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Upp, the hydrogen fuel cell battery booster hits the UK

Luke Johnson

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Upp Charger

Forget hydrogen powered cars; you can now can charge your gadgets using the emissions-free energy source.

Looking to combat power-hungry smartphones and tablets while looking out for the planet, Intelligent Energy has launched Upp, the first portable battery booster to utilise power from hydrogen fuel cells.

Upp represents the start of the next generation of energy devices, a signal to the portable electronics market that consumers are ready to adopt transformative technologies,” Dr Henri Winand, Intelligent Energy CEO said in unveiling the device.

He added: “Consumers want energy independence as the demand and reliance on portable devices accelerates.”

Although a sure fire sign of things to come – we can’t keep burning fossil fuels forever you know – Upp proves that the cost of saving the planet is one which isn’t too kind on your wallet.

Hitting the UK through Apple Stores and the company’s own website, the Upp starter pack – which pairs the fuel cell charger with a single hydrogen cartridge – will set wannabe owners back the princely sum of £149.

What’s more, given that you can’t simply plug your hydrogen cartridge into the wall to recharge, replacement energy packs are needed.

As well as unwanted legwork and hassle – you have to go to specialist exchange locations – refilling your cartridges will cost you £5.95 a pop. Additional hydrogen cartridges will set you back £49.95 each.

So, what are the benefits? Well, aside from being greener than traditional battery boosters? Upp stores a lot of charge. Each hydrogen cartridge should be able to keep your smartphone going for a full week.

Upp can be used to charge all USB powered devices, including wearables and digital cameras.

Read More: Britain to have 15 hydrogen fuel stations by 2015

Keith

November 19, 2014, 11:34 am

>> Consumers want energy independence

How is this energy independence?

Also a normal battery the same size as this device would most likely keep my phone going for a month, let alone a week.

So far this seems more like a device been green for green sake. And then most likely not been that green either.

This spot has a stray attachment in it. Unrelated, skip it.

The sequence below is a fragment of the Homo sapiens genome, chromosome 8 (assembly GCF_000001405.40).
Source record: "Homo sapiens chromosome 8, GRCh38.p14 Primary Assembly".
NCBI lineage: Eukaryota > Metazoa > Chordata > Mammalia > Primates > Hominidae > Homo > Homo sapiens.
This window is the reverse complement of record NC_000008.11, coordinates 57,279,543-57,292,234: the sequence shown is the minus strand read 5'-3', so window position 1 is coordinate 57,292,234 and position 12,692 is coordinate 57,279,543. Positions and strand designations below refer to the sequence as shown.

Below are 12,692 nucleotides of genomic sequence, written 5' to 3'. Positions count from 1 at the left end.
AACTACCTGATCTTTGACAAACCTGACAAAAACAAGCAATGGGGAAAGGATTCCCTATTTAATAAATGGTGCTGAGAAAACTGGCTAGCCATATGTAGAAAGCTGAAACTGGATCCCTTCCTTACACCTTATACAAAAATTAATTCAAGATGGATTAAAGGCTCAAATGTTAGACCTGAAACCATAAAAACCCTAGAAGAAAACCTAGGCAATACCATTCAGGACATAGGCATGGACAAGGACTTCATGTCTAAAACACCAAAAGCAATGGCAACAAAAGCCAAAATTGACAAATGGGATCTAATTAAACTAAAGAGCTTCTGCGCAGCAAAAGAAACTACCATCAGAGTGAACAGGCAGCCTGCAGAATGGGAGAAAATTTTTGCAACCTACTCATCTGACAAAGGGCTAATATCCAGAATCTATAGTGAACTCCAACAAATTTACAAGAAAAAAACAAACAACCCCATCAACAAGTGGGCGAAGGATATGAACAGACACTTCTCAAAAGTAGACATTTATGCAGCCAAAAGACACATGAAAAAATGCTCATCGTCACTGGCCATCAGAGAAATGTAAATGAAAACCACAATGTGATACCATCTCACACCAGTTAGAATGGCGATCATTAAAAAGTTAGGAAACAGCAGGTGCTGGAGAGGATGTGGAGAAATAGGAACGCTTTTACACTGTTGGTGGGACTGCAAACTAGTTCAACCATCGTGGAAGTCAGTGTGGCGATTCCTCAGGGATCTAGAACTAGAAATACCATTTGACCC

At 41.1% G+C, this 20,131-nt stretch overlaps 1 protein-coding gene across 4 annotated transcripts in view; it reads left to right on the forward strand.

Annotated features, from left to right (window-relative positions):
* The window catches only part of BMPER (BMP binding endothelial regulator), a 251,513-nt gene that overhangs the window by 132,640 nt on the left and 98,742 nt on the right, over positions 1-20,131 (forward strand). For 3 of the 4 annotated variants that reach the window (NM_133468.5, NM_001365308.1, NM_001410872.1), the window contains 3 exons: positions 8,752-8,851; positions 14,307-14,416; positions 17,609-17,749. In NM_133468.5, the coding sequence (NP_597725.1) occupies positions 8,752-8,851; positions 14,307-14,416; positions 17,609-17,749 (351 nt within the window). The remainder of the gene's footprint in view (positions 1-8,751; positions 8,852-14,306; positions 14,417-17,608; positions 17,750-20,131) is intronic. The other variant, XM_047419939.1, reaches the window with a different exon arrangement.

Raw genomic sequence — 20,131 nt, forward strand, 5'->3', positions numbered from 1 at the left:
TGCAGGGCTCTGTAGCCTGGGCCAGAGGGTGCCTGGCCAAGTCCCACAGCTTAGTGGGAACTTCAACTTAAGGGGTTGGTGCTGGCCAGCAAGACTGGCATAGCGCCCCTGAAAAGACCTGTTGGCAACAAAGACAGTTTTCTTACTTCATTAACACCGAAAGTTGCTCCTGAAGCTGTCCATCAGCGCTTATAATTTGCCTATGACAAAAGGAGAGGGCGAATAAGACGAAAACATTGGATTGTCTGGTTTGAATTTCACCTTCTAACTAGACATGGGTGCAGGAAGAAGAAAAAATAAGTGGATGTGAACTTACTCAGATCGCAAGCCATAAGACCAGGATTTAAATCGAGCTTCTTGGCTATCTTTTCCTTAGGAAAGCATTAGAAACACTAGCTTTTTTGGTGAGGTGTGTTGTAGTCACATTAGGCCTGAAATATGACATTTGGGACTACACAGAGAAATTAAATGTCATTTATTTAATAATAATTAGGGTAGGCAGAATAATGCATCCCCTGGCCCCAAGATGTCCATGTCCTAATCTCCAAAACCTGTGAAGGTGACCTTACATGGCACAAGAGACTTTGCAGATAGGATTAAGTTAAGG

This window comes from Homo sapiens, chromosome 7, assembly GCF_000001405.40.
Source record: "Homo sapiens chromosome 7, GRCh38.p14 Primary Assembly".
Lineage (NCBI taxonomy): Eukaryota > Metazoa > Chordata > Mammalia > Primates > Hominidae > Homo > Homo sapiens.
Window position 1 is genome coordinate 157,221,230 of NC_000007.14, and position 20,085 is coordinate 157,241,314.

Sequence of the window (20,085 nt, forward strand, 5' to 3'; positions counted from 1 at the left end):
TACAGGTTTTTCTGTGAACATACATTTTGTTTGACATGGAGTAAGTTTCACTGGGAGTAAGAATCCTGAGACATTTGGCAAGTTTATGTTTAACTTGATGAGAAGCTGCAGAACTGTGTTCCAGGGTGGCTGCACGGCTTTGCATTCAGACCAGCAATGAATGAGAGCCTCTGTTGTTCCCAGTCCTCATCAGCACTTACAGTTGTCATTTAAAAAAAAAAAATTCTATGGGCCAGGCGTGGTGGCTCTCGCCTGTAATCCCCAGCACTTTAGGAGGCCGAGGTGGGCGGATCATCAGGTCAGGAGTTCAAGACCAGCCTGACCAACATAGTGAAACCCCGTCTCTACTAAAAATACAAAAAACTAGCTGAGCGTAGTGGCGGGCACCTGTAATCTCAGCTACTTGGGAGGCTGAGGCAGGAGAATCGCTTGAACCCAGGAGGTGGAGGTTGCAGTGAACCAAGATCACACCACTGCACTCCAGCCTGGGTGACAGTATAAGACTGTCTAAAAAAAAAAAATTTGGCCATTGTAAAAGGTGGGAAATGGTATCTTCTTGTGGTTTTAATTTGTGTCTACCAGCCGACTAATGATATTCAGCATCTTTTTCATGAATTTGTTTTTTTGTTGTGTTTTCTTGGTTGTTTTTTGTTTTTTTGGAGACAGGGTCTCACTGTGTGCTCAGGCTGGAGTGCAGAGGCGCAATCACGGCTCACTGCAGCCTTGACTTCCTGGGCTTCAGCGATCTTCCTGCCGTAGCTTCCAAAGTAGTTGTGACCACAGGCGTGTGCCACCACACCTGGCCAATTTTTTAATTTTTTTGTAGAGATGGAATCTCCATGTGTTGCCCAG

Trevor Totten

November 19, 2014, 1:37 pm

I bet the amount of fossil fuel used to drive to an exchange location to get a cartridge refilled is more than that used to charge your phone a few times a week. I'm all for innovation, but frankly, this a rather nonsense idea.

RPJ

November 19, 2014, 2:52 pm

According to Wikipedia "Currently, the majority of hydrogen (∼95%) is produced from fossil fuels...." Not so green at all then.

Andy Race

November 19, 2014, 2:55 pm

+1 Absolutely correct

MattMe

November 19, 2014, 4:08 pm

i've not read that article, but could this not be a by-product of traditional fossil fuel use?

MattMe

November 19, 2014, 4:10 pm

Gotta start somewhere.
Whilst I do agree that this in and of itself is possibly not that great as far as being 'green' and efficient, it will serve as a means of getting people to think outside of the box, and consider alternative sources of charging electronics.
Also, being that it is the first to market, it's not the be-all and end-all. That is not it's aim.

Kulti Vator

November 20, 2014, 10:06 am

I believe the comment about fossil fuels relates to the energy needed to extract hydrogen in a form we can readily use.

This is because hydrogen doesn't exist by itself in any easy to use form on the surface of the earth, so most has to be extracted from other substances, such as water (e.g. breaking the oxygen / hydrogen bonds) - which requires significant quantities of energy using current methods.

Kulti Vator

November 20, 2014, 10:10 am

A lot of R&D is going into producing hydrogen fuel more efficiently and cheaply. Early adopters are used to paying over the odds, which in turn creates a market, fuels competition and drives down costs for the masses over time as technology improves.

With hydrogen power - this can't happen soon enough.

resinsman

November 20, 2014, 8:05 pm

Only to the extent that water is burnt hydrogen,
and that for each tonne of diesel or jet fuel burnt,
quite apart from the CO2 released a further tonne of water is emitted.

Then you have the problem that the hydrogen-oxygen bond is pretty strong/takes a lot of energy to break, and unless you are using a fully renewable source, you will be relying upon a fossil fuel to produce the hydrogen.
Everything I have read suggests the 'hydrogen economy' is a sham, supported mainly by existing users of fossil fuels.

resinsman

November 20, 2014, 8:07 pm

I agree, but the first-to-market guys have probably convinced their financial backers that within an (unfeasibly short) timescale the high street print cartridge refillers will also offer this as a service.

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